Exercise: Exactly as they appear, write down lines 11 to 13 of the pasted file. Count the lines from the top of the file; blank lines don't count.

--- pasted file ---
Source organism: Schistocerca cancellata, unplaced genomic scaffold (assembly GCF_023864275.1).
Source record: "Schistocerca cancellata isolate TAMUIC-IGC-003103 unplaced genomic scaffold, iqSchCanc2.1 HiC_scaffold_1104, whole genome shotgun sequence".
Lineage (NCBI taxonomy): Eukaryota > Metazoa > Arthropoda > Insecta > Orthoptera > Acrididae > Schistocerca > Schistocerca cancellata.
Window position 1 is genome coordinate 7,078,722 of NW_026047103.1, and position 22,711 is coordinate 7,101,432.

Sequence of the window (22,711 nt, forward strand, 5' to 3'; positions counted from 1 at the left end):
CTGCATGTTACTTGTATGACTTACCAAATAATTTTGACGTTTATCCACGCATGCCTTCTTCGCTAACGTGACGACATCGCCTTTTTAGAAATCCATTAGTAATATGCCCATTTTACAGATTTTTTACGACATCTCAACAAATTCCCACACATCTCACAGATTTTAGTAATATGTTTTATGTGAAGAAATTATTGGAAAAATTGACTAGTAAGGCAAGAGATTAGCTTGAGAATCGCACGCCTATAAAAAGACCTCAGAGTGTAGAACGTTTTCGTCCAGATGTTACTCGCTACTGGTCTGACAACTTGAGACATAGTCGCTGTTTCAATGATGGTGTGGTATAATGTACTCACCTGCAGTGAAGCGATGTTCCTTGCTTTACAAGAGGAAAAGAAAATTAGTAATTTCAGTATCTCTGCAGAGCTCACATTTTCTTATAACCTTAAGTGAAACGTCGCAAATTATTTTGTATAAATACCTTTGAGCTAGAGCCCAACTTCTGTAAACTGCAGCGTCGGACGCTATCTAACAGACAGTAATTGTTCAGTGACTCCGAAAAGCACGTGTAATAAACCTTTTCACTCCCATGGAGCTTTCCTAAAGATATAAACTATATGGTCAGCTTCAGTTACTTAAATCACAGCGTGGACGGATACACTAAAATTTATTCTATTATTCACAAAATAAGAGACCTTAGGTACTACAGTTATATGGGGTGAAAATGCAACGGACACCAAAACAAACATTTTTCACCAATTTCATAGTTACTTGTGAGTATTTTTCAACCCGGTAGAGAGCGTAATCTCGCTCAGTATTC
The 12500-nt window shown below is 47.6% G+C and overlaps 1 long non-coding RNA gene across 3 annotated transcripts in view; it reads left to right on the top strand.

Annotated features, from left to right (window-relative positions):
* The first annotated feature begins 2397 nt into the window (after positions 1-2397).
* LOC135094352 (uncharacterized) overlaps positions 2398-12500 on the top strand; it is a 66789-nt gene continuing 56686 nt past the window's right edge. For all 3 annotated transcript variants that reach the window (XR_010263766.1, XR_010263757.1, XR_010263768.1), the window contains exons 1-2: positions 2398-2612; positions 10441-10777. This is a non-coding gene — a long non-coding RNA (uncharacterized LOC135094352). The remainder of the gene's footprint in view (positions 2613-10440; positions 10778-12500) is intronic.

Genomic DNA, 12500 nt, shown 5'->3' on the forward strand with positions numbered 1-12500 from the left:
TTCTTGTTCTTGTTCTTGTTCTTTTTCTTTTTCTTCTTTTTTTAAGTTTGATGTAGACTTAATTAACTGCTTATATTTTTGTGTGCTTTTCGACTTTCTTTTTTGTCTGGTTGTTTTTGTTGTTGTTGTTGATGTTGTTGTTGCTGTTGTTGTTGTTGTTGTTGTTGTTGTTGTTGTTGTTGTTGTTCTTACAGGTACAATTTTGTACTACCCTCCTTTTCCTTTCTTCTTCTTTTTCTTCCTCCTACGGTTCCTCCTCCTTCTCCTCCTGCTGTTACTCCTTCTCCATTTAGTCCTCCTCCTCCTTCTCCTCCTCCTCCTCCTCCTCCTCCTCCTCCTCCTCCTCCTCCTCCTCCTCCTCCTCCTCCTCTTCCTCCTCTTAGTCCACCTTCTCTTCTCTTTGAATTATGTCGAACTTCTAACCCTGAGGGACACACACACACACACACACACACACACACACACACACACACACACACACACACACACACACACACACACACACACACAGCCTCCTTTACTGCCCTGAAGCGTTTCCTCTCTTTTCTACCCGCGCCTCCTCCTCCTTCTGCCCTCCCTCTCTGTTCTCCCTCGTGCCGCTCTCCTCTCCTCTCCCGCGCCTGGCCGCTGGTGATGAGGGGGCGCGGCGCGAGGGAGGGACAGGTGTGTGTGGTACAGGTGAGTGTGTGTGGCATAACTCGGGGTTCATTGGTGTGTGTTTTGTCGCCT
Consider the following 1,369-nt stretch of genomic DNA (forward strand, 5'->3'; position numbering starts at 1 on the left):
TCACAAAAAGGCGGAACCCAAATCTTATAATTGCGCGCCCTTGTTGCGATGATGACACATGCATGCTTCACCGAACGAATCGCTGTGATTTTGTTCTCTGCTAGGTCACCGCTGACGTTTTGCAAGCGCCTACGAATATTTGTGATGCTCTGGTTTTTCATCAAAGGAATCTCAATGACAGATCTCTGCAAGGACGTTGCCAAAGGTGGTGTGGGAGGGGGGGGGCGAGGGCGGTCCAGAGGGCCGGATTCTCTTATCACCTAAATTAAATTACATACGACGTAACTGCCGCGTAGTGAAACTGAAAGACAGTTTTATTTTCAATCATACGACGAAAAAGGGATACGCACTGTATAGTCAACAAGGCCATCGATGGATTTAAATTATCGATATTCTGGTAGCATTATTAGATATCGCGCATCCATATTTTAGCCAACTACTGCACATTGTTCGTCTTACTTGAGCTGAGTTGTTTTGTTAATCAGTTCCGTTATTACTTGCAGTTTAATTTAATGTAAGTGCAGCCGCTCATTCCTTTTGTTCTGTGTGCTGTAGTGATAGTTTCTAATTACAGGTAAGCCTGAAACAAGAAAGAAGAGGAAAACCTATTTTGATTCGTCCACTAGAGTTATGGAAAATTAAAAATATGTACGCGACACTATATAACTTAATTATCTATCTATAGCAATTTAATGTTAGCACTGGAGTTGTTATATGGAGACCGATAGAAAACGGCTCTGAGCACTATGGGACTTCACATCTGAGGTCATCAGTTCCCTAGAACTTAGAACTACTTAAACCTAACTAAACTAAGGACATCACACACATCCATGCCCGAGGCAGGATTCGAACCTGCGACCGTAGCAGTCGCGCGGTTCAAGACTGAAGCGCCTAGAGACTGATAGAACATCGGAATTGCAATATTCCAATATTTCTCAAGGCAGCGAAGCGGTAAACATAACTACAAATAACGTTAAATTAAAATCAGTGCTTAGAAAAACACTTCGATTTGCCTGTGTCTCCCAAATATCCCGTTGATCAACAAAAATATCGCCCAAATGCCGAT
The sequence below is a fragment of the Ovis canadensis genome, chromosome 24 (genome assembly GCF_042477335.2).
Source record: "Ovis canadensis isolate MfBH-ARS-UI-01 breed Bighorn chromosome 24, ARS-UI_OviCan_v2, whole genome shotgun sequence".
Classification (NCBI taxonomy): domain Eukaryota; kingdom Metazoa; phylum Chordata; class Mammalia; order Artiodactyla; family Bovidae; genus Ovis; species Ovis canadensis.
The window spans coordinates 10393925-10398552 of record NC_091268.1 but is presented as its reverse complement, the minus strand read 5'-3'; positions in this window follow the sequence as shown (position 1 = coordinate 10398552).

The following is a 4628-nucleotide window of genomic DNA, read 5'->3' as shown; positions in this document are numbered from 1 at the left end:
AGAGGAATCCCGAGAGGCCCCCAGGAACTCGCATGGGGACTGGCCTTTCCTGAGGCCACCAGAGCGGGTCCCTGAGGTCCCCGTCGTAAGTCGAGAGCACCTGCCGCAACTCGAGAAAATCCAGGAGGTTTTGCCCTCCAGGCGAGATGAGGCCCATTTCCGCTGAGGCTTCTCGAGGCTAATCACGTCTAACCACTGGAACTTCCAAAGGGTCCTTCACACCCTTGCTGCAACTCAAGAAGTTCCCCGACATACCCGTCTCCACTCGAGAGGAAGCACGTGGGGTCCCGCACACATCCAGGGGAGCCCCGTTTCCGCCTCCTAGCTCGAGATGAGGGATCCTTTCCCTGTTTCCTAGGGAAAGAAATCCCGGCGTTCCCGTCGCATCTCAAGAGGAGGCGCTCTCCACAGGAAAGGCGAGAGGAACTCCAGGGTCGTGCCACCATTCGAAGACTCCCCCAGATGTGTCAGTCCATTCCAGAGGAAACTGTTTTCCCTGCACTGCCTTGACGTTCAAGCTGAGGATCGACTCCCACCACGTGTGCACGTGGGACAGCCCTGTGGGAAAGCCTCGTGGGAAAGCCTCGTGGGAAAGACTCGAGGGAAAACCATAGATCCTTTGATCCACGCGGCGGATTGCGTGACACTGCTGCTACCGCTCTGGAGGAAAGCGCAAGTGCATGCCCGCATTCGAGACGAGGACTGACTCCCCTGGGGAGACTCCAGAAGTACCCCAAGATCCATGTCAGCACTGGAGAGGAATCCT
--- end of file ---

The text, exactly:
Genomic DNA, 12500 nt, shown 5'->3' on the forward strand with positions numbered 1-12500 from the left:
TTCTTGTTCTTGTTCTTGTTCTTTTTCTTTTTCTTCTTTTTTTAAGTTTGATGTAGACTTAATTAACTGCTTATATTTTTGTGTGCTTTTCGACTTTCTTTTTTGTCTGGTTGTTTTTGTTGTTGTTGTTGATGTTGTTGTTGCTGTTGTTGTTGTTGTTGTTGTTGTTGTTGTTGTTGTTGTTGTTCTTACAGGTACAATTTTGTACTACCCTCCTTTTCCTTTCTTCTTCTTTTTCTTCCTCCTACGGTTCCTCCTCCTTCTCCTCCTGCTGTTACTCCTTCTCCATTTAGTCCTCCTCCTCCTTCTCCTCCTCCTCCTCCTCCTCCTCCTCCTCCTCCTCCTCCTCCTCCTCCTCCTCCTCCTCCTCTTCCTCCTCTTAGTCCACCTTCTCTTCTCTTTGAATTATGTCGAACTTCTAACCCTGAGGGACACACACACACACACACACACACACACACACACACACACACACACACACACACACACACACACACACACACACACACAGCCTCCTTTACTGCCCTGAAGCGTTTCCTCTCTTTTCTACCCGCGCCTCCTCCTCCTTCTGCCCTCCCTCTCTGTTCTCCCTCGTGCCGCTCTCCTCTCCTCTCCCGCGCCTGGCCGCTGGTGATGAGGGGGCGCGGCGCGAGGGAGGGACAGGTGTGTGTGGTACAGGTGAGTGTGTGTGGCATAACTCGGGGTTCATTGGTGTGTGTTTTGTCGCCT
Consider the following 1,369-nt stretch of genomic DNA (forward strand, 5'->3'; position numbering starts at 1 on the left):